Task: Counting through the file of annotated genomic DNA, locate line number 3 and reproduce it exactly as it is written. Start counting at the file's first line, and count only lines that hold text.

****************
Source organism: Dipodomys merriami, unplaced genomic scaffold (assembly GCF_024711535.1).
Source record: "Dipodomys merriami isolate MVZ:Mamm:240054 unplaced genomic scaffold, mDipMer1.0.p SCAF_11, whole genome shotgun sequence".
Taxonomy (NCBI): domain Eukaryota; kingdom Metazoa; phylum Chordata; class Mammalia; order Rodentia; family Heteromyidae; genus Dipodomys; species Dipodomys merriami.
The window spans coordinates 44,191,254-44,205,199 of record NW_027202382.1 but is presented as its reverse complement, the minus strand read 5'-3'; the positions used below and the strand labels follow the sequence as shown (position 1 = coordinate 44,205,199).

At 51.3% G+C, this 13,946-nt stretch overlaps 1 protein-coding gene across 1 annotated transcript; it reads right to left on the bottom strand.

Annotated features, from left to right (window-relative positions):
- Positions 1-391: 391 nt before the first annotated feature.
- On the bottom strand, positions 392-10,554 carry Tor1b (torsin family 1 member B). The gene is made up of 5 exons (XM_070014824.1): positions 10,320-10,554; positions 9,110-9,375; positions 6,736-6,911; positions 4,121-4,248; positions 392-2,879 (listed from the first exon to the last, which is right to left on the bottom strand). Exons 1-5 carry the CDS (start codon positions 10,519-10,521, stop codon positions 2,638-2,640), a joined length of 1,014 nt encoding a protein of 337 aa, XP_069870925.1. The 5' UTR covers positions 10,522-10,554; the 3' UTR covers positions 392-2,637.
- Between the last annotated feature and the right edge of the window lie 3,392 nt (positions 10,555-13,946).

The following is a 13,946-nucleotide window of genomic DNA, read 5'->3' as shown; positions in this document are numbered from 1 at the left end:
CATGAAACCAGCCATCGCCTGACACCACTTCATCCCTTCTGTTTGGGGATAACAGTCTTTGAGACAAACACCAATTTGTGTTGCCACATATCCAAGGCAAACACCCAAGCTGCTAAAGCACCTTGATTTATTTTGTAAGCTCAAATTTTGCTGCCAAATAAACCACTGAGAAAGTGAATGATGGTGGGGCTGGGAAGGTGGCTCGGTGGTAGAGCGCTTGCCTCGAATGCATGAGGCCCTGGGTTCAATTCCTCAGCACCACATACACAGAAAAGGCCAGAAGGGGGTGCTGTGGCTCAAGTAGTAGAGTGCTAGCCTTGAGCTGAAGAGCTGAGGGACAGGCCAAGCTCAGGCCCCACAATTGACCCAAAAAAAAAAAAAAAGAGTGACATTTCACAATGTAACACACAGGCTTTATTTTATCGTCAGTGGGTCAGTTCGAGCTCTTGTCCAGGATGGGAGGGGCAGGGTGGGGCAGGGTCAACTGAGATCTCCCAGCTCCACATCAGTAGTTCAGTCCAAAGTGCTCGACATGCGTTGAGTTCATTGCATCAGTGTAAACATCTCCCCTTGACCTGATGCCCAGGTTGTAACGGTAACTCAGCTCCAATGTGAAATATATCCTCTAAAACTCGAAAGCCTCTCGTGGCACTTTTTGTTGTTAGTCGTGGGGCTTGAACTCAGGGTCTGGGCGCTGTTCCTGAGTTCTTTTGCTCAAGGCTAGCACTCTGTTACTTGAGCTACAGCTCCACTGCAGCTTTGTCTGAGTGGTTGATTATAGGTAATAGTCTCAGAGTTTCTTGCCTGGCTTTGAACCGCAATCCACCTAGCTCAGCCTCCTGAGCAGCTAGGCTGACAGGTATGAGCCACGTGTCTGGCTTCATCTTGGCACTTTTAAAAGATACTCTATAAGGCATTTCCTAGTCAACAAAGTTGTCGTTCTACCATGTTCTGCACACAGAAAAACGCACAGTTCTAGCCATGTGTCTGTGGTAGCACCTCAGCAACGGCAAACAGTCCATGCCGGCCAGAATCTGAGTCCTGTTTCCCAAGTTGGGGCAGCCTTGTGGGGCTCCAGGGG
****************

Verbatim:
Taxonomy (NCBI): domain Eukaryota; kingdom Metazoa; phylum Chordata; class Mammalia; order Rodentia; family Heteromyidae; genus Dipodomys; species Dipodomys merriami.